Afro-Funk Rediscovered

To a certain breed of music collector, the longer the tale, the fewer records sold, the greater the hunger and given the twisted saga of Ice or the Lafayette Afro-Rock band, it’s no wonder they have over the years been the object of fevered funk/soul music crate diggers everywhere. Originally from Long Island, NY and led by singer Bobby Boyd, the septet, then called the Bobby Boyd Congress, moved to Paris in 1971 and recorded under several names, including Ice and Krispie and Co.. Late in their career, they also recorded with jazz pianist Mal Waldron and bluesman Sunnyland Slim before breaking up in 1978. The band’s pair of albums, Soul Makossa (named for Manu Dibango’s hit and released domestically on Soul Makossa label) and Malik, (Released domestically on Makossa International), both recorded under the Afro-Rock moniker, have always been impossible to find on this side of the Atlantic, and the band’s most famous singles, “Hihache” (1974) and “Darkest Light,” (1975) have become sample mines, bits of them having been added to tunes by Amy Winehouse, Jay-Z, Public Enemy, De La Soul and A Tribe Called Quest among others. Their horn heavy instrumental breaks are among the most famous in the entire varied and often arcane '70s funk and soul canon.

Now in a belated example of what used to happen practically every day when digital technology first appeared, the band’s two albums, plus the material they recorded as Ice, have been remastered and reissued digitally for the first time in the U.S. by Manifesto Records as the 2 CD set, The Lafayette Afro Rock Band vs ICE, AfroFunk Explosion!. Remastered by Bill Inglot and Dave Schultz from sources that are not listed on the package, this reissue trails previous CD reissues in France and the UK by nearly 20 years. Though the sound is generally good, I emailed Manifesto owner Dan Perloff about the sources for this reissue.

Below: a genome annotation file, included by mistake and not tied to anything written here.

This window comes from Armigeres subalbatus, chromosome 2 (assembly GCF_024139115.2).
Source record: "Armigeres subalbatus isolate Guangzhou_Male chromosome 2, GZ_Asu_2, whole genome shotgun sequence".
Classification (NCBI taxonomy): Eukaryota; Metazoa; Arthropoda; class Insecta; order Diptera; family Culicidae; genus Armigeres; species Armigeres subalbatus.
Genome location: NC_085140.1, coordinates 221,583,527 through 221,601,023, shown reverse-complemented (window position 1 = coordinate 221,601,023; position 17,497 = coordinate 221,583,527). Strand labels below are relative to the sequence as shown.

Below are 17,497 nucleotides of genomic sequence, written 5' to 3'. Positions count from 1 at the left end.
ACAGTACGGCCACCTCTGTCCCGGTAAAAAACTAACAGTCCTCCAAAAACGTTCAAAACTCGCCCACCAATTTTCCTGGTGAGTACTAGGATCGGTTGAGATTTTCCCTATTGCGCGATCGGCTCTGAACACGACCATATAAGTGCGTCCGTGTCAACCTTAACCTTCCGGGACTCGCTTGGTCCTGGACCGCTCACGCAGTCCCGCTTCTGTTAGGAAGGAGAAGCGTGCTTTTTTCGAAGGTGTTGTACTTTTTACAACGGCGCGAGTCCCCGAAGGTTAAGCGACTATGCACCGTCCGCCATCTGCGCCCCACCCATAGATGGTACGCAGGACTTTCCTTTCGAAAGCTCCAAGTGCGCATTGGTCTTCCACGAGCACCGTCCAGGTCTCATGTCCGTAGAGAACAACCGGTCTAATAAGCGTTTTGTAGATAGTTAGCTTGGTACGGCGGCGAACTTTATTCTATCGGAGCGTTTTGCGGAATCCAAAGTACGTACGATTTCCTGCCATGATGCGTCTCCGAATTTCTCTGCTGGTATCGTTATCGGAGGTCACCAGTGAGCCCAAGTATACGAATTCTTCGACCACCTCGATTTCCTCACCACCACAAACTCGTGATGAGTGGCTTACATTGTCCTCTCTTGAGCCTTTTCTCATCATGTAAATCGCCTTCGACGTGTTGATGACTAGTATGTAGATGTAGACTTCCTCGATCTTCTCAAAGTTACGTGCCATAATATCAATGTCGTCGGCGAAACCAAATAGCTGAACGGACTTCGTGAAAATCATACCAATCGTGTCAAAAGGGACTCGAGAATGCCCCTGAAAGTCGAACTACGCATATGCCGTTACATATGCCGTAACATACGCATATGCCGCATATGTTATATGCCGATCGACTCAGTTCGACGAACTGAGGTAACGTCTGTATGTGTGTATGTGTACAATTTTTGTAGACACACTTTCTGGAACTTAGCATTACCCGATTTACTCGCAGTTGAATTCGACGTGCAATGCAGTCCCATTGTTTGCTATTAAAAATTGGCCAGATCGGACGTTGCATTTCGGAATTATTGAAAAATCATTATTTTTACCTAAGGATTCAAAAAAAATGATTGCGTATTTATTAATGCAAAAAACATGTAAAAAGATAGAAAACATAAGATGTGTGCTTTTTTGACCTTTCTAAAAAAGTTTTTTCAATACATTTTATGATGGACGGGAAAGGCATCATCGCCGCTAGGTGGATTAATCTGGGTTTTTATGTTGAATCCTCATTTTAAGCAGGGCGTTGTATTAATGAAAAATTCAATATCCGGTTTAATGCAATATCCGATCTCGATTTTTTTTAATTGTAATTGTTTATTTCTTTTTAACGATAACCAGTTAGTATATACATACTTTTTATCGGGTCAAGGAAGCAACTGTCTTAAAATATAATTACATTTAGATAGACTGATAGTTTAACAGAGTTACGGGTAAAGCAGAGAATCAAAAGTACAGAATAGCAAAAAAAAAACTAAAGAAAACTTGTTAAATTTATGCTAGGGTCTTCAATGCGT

“Bill remastered from a variety of sources. We had all of the master tapes for the Ice material and various source materials for the Lafayette Afro Rock Band and used whatever was the best source that we could obtain.”

While the two albums have been re-pressed on vinyl in the U.S. several times (1976, 1993, 2007) since their initial release, this is the first easily obtainable release since they first came out. The liner notes here, which try to untangle the band’s hopelessly mangled story, were adapted from those found in the 1999 UK CD reissue on the Strut label.

While American musical ex-pats moving to Europe is not so uncommon for jazz players—Ben Webster and Dexter Gordon, for example, both spent time in Europe in the 1960s—the idea of an entire funk group departing for the old world was fairly novel even then. Happily this reissue, resurrects in sharp, clear sound, one of the few '70s funk/soul holy grails that’s actually worth digging for.

dalethorn's picture

There's some good stuff on the album I downloaded from iTunes. I'll compare the CD eventually, but given the recorded quality, it probably won't make much difference. A great find BTW.

JimAustin's picture

along with Malik and two other albums. Thanks for this! I'll be listening today.


Anon2's picture

This genre seems to be making a quiet but inexorable comeback. While the music doesn't make the radio, it is making its resurgence known on the computer. It was good music, and went dormant before its time.

If you can get up at 7:00 am Eastern, and 4:00 am Pacific, here's a great show that covers this genre in a dedicated segment each Friday. RNE may not satisfy the hi-rez flavor-of-the-week, but there's no login, no password, no monthly fee. There are also almost 9 years of archived shows available, too. The Independent listed Radio 3 as one of the best online "radio stations" available world-wide.

Here's another bit of Funk trivia that I found on NPR a few years back. It was lost in the internet, but a recent change in my search criteria, or improvements to Google Search, brought it back to a regular search. Perhaps the Stereophile staff have been, or are, customers of this place.